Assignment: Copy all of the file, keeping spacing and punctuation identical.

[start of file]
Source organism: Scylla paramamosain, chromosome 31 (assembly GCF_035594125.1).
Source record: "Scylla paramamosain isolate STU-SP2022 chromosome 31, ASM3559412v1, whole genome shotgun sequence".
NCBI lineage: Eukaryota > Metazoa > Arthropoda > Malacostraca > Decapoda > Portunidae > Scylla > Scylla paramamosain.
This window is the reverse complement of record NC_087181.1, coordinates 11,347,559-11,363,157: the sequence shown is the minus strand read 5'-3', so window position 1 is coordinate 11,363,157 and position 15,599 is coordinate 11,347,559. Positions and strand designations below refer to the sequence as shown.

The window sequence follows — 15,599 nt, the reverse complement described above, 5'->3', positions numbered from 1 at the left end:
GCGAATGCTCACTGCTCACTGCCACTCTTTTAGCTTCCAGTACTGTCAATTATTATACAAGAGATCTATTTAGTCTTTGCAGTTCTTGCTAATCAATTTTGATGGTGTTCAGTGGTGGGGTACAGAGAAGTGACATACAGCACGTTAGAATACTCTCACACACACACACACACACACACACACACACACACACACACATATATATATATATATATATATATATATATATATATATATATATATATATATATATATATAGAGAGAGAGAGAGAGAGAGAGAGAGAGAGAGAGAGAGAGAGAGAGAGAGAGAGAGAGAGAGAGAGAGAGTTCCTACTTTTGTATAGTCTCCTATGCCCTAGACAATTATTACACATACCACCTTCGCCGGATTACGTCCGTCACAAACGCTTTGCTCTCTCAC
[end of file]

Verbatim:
Source organism: Scylla paramamosain, chromosome 31 (assembly GCF_035594125.1).
Source record: "Scylla paramamosain isolate STU-SP2022 chromosome 31, ASM3559412v1, whole genome shotgun sequence".
NCBI lineage: Eukaryota > Metazoa > Arthropoda > Malacostraca > Decapoda > Portunidae > Scylla > Scylla paramamosain.
This window is the reverse complement of record NC_087181.1, coordinates 11,347,559-11,363,157: the sequence shown is the minus strand read 5'-3', so window position 1 is coordinate 11,363,157 and position 15,599 is coordinate 11,347,559. Positions and strand designations below refer to the sequence as shown.

The window sequence follows — 15,599 nt, the reverse complement described above, 5'->3', positions numbered from 1 at the left end:
GCGAATGCTCACTGCTCACTGCCACTCTTTTAGCTTCCAGTACTGTCAATTATTATACAAGAGATCTATTTAGTCTTTGCAGTTCTTGCTAATCAATTTTGATGGTGTTCAGTGGTGGGGTACAGAGAAGTGACATACAGCACGTTAGAATACTCTCACACACACACACACACACACACACACACACACACACACACATATATATATATATATATATATATATATATATATATATATATATATATATATATATATATAGAGAGAGAGAGAGAGAGAGAGAGAGAGAGAGAGAGAGAGAGAGAGAGAGAGAGAGAGAGAGAGAGAGAGTTCCTACTTTTGTATAGTCTCCTATGCCCTAGACAATTATTACACATACCACCTTCGCCGGATTACGTCCGTCACAAACGCTTTGCTCTCTCAC